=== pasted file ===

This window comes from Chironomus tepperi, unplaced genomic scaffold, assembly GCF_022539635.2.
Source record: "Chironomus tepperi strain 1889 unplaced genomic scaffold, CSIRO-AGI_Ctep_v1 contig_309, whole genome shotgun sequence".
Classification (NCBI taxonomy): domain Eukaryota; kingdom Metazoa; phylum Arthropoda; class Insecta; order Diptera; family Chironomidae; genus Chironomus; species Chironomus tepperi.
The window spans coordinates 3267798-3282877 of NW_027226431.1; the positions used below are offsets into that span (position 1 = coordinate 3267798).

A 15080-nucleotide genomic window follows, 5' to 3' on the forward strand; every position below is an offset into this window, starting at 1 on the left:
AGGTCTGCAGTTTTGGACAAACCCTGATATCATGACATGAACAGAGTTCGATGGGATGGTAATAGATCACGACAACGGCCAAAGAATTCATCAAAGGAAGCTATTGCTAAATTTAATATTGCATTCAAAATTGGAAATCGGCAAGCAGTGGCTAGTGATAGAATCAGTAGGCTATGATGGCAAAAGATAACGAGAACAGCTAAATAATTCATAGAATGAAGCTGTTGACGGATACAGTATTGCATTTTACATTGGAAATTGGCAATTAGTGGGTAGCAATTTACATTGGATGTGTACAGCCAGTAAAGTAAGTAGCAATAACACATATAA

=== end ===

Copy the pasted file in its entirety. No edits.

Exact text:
This window comes from Chironomus tepperi, unplaced genomic scaffold, assembly GCF_022539635.2.
Source record: "Chironomus tepperi strain 1889 unplaced genomic scaffold, CSIRO-AGI_Ctep_v1 contig_309, whole genome shotgun sequence".
Classification (NCBI taxonomy): domain Eukaryota; kingdom Metazoa; phylum Arthropoda; class Insecta; order Diptera; family Chironomidae; genus Chironomus; species Chironomus tepperi.
The window spans coordinates 3267798-3282877 of NW_027226431.1; the positions used below are offsets into that span (position 1 = coordinate 3267798).

A 15080-nucleotide genomic window follows, 5' to 3' on the forward strand; every position below is an offset into this window, starting at 1 on the left:
AGGTCTGCAGTTTTGGACAAACCCTGATATCATGACATGAACAGAGTTCGATGGGATGGTAATAGATCACGACAACGGCCAAAGAATTCATCAAAGGAAGCTATTGCTAAATTTAATATTGCATTCAAAATTGGAAATCGGCAAGCAGTGGCTAGTGATAGAATCAGTAGGCTATGATGGCAAAAGATAACGAGAACAGCTAAATAATTCATAGAATGAAGCTGTTGACGGATACAGTATTGCATTTTACATTGGAAATTGGCAATTAGTGGGTAGCAATTTACATTGGATGTGTACAGCCAGTAAAGTAAGTAGCAATAACACATATAA